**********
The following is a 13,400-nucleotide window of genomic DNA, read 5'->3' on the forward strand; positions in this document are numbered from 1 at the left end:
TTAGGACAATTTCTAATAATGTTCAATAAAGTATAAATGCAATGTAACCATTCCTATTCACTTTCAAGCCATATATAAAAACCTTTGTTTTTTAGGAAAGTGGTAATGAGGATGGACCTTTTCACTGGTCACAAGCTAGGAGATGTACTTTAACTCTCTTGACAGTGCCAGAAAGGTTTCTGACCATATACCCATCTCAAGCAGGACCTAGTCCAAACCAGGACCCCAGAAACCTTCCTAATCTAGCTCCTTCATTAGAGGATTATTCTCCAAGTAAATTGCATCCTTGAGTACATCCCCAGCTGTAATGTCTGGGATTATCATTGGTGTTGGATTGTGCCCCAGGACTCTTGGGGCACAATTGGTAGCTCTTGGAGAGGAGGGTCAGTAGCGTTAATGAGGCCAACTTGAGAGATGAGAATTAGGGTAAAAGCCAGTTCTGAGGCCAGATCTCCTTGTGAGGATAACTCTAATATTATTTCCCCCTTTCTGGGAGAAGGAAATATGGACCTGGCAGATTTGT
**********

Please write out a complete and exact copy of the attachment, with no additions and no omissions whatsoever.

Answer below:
The following is a 13,400-nucleotide window of genomic DNA, read 5'->3' on the forward strand; positions in this document are numbered from 1 at the left end:
TTAGGACAATTTCTAATAATGTTCAATAAAGTATAAATGCAATGTAACCATTCCTATTCACTTTCAAGCCATATATAAAAACCTTTGTTTTTTAGGAAAGTGGTAATGAGGATGGACCTTTTCACTGGTCACAAGCTAGGAGATGTACTTTAACTCTCTTGACAGTGCCAGAAAGGTTTCTGACCATATACCCATCTCAAGCAGGACCTAGTCCAAACCAGGACCCCAGAAACCTTCCTAATCTAGCTCCTTCATTAGAGGATTATTCTCCAAGTAAATTGCATCCTTGAGTACATCCCCAGCTGTAATGTCTGGGATTATCATTGGTGTTGGATTGTGCCCCAGGACTCTTGGGGCACAATTGGTAGCTCTTGGAGAGGAGGGTCAGTAGCGTTAATGAGGCCAACTTGAGAGATGAGAATTAGGGTAAAAGCCAGTTCTGAGGCCAGATCTCCTTGTGAGGATAACTCTAATATTATTTCCCCCTTTCTGGGAGAAGGAAATATGGACCTGGCAGATTTGT